Not sure what kind of tractor you are talking about but for me with a CUT tractor, I'm not thinking about the implements and how wide they are but being a CUT, I can haul it around so I think about my trailer. I back my trailer into my pole building a lot so I can use the overhead hoist to pick and load stuff. My trailer has a 7 ft wide bed to comfortably load my tractor, so would guess with fenders is maybe 9 ft wide. It's cold windy and buried in a snow drift not gonna measure it now. But with that, I would like at least a couple feet a side, so yeah 12 ft would be narrrow for me.
 
#7
Good point Bill,
Our barns are not visible from the street but still I don't like having the front door open on the barn. We did put doors on each end on both barns and for various reasons am glad that we did. On the backside we simply put one ten ft. door to save space and money. If doing it over I would have gone with twelve ft. doors on the less used back end doors (still small but good enough for the limited use we give them).

Turkey, definitely plan for leanto's off the main building. The main building roof needs to be high enough to accommodate a ten or twelve ft. leanto roof with the outside side of the roof (the low end)still being high enough for your needs. And of course siting needs to be planned in for the leanto plus as you mentioned space for backing up vehicles, loading and unloading tractor implements, etc. And if you would like to drive to the back of the barn during winter it is good to plan on having a twelve ft. wide snow bank (snow sliding off roof-metal roof assumed) just outside the leanto that you might be driving around; thus to drive to the back of the barn we need twelve ft. for the snow bank and say 16 feet for the vehicle, trailer. etc.

There is only one outside leanto between the two barns here and more would have been better; outside leanto's are cheap and very useful space. We planned our barn heights so more leanto's can be built on if we choose. And it was a good thing we did because we ended up adding a sunroom leanto along one side of the barn. On a door opening we had two side by side interior sliding doors (built by Morton) on a barn on a previous property and they were just as tight as the two over heads that I have on the one barn that we live in. Actually the interior sliders were tighter as they were. For the barn we live in we make the garage style doors weather tight each winter with insulation tape and adjusting the door for no play and no winter opening without some work. The sliders were a lot less money than the overheads as you figured but there is a space downside to them. If outside of course there is the snow/ice problem as mentioned and when inside they tie up a huge amount of valuable wall space where shelving could be. Neither overhead nor sliders are perfect options for our winter conditions of heating the barn. If not heating then it's overhead doors for us-no question. And of course overhead doors function best when not frozen to the ground or cement (a two ft. roof over hang works for us on that mostly).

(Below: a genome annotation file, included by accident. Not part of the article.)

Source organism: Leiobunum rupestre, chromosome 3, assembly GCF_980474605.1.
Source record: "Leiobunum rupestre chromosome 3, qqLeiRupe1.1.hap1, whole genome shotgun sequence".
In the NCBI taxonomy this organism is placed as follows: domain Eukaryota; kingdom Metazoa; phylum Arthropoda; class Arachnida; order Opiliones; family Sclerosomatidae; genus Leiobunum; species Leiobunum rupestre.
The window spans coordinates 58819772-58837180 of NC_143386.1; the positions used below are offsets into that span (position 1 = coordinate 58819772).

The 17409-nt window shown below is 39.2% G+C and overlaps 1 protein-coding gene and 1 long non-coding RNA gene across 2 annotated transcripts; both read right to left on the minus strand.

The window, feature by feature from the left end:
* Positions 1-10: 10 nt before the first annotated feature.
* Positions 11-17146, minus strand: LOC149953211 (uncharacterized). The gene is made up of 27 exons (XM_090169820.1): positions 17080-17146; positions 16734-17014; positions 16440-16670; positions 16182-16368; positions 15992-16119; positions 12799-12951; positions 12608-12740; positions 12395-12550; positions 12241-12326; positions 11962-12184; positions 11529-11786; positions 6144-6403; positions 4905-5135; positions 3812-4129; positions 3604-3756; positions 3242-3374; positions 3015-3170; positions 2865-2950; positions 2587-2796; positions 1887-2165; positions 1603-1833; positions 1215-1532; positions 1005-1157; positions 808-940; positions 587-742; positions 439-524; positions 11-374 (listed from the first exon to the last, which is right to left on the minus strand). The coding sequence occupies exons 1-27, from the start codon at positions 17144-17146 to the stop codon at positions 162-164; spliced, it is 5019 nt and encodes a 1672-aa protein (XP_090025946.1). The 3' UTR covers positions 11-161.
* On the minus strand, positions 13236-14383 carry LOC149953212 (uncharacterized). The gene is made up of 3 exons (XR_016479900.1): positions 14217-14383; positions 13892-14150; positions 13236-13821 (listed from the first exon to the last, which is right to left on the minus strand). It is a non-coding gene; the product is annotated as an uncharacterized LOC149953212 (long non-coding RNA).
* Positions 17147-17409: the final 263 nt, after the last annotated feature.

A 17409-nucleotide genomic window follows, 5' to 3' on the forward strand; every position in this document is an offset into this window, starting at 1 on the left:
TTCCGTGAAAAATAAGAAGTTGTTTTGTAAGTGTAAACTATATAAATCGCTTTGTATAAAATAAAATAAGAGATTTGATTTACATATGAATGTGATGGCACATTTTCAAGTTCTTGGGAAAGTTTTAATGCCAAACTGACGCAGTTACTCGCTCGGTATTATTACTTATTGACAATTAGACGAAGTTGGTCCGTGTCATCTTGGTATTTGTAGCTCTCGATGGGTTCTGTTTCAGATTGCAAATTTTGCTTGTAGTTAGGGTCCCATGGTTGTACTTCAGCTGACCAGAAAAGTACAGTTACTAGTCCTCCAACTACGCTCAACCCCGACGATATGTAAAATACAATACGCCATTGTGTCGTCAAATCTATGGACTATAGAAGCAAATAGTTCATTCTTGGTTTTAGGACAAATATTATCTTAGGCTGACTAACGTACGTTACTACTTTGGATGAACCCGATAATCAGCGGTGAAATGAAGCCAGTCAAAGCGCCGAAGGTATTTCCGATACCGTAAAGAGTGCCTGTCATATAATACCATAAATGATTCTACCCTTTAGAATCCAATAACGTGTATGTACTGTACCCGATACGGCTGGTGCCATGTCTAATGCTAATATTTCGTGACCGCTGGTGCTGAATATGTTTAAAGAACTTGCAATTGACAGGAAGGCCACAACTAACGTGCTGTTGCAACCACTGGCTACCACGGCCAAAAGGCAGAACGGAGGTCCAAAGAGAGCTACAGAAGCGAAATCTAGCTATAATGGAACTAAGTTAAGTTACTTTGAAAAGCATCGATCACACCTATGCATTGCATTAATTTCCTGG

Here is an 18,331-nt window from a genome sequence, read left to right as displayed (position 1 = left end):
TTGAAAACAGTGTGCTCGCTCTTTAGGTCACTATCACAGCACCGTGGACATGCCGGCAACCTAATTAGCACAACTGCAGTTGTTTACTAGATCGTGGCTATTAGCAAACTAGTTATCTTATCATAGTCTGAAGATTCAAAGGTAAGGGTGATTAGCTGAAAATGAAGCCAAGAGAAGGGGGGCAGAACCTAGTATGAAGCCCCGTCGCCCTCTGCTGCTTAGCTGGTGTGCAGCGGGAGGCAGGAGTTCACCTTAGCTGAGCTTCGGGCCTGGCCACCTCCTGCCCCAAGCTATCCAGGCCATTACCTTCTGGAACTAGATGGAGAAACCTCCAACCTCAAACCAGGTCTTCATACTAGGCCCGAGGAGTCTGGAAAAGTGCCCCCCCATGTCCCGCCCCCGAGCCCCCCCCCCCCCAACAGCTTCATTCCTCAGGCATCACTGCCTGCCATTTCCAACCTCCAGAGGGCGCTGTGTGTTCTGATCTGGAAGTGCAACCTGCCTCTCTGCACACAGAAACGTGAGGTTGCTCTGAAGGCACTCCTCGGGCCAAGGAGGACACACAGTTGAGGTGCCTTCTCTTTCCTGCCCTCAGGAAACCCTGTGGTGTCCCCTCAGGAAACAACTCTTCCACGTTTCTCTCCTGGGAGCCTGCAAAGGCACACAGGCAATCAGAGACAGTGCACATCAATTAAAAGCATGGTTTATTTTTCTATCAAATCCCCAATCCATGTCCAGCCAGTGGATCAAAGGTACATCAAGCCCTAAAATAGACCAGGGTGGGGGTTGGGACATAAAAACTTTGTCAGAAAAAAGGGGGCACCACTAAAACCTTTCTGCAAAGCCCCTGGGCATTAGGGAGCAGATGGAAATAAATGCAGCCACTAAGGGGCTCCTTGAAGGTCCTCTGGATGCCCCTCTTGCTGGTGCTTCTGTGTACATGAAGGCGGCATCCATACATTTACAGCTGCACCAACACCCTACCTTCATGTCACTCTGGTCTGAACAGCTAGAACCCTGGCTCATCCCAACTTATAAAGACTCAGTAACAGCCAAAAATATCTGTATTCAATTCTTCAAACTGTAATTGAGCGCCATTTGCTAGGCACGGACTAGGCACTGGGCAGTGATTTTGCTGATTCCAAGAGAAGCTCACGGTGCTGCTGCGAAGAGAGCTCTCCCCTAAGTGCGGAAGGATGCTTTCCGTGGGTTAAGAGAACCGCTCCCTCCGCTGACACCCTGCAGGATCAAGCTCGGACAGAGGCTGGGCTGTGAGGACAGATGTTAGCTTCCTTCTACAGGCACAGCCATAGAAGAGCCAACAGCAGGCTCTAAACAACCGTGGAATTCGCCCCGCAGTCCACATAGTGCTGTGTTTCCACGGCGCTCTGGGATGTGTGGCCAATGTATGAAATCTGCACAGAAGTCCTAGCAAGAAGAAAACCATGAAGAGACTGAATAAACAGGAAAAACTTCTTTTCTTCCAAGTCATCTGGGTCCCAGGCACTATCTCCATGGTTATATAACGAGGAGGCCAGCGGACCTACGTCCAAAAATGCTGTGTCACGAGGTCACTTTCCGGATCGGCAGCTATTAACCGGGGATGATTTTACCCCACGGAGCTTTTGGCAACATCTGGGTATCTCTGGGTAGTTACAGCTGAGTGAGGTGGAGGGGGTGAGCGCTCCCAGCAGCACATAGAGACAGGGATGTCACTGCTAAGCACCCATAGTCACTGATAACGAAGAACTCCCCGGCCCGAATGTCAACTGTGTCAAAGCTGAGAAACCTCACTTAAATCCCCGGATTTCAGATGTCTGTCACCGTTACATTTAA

Turkey, I'm assuming you get some wicked cold weather in your area as do we here. One thing that we did that has helped keep it warm here is we faced a long side of the barn south(of course it doesn't heat it but it helps). It gets us the most amount of sun on the building in the winter and the most amount of exposure to the south breezes.
 

rocksnstumps

A good 3 year old buck
Location
NE WI
#8
Being up north, which way the main doors face would be an easy choice as long as the answer is south. Really helps with light and some sun during colder months when I open up and do stuff, weld, whatever. My shop built by someone else and I guess the old mans when I was a kid are that way and maybe not planned but I do like it that way. I live in a rural area, not much traffic and gawker concerns.